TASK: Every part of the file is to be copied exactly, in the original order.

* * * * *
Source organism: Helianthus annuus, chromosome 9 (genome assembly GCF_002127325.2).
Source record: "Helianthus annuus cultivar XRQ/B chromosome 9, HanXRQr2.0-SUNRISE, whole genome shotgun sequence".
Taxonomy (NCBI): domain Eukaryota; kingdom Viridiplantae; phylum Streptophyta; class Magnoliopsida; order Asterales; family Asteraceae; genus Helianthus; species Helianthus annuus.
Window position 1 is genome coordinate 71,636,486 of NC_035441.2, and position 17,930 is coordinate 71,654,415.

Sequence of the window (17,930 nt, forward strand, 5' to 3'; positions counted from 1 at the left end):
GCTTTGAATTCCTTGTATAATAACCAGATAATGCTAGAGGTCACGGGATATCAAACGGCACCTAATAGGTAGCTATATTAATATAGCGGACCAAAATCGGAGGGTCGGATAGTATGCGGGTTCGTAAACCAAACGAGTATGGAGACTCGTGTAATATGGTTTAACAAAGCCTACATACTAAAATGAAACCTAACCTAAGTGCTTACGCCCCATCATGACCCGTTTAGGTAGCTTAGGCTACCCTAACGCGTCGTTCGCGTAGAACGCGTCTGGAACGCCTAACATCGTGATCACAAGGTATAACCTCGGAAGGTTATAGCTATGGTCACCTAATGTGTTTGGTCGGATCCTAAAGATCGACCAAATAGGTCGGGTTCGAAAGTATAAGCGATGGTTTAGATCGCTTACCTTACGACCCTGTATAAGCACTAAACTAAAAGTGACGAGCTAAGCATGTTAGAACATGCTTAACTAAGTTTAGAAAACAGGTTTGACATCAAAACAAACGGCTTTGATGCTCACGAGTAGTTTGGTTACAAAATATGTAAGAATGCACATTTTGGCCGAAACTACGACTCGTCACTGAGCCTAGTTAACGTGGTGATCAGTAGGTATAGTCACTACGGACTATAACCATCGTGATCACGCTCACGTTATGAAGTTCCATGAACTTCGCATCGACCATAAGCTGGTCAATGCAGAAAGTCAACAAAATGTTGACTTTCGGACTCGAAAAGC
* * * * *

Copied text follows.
Source organism: Helianthus annuus, chromosome 9 (genome assembly GCF_002127325.2).
Source record: "Helianthus annuus cultivar XRQ/B chromosome 9, HanXRQr2.0-SUNRISE, whole genome shotgun sequence".
Taxonomy (NCBI): domain Eukaryota; kingdom Viridiplantae; phylum Streptophyta; class Magnoliopsida; order Asterales; family Asteraceae; genus Helianthus; species Helianthus annuus.
Window position 1 is genome coordinate 71,636,486 of NC_035441.2, and position 17,930 is coordinate 71,654,415.

Sequence of the window (17,930 nt, forward strand, 5' to 3'; positions counted from 1 at the left end):
GCTTTGAATTCCTTGTATAATAACCAGATAATGCTAGAGGTCACGGGATATCAAACGGCACCTAATAGGTAGCTATATTAATATAGCGGACCAAAATCGGAGGGTCGGATAGTATGCGGGTTCGTAAACCAAACGAGTATGGAGACTCGTGTAATATGGTTTAACAAAGCCTACATACTAAAATGAAACCTAACCTAAGTGCTTACGCCCCATCATGACCCGTTTAGGTAGCTTAGGCTACCCTAACGCGTCGTTCGCGTAGAACGCGTCTGGAACGCCTAACATCGTGATCACAAGGTATAACCTCGGAAGGTTATAGCTATGGTCACCTAATGTGTTTGGTCGGATCCTAAAGATCGACCAAATAGGTCGGGTTCGAAAGTATAAGCGATGGTTTAGATCGCTTACCTTACGACCCTGTATAAGCACTAAACTAAAAGTGACGAGCTAAGCATGTTAGAACATGCTTAACTAAGTTTAGAAAACAGGTTTGACATCAAAACAAACGGCTTTGATGCTCACGAGTAGTTTGGTTACAAAATATGTAAGAATGCACATTTTGGCCGAAACTACGACTCGTCACTGAGCCTAGTTAACGTGGTGATCAGTAGGTATAGTCACTACGGACTATAACCATCGTGATCACGCTCACGTTATGAAGTTCCATGAACTTCGCATCGACCATAAGCTGGTCAATGCAGAAAGTCAACAAAATGTTGACTTTCGGACTCGAAAAGC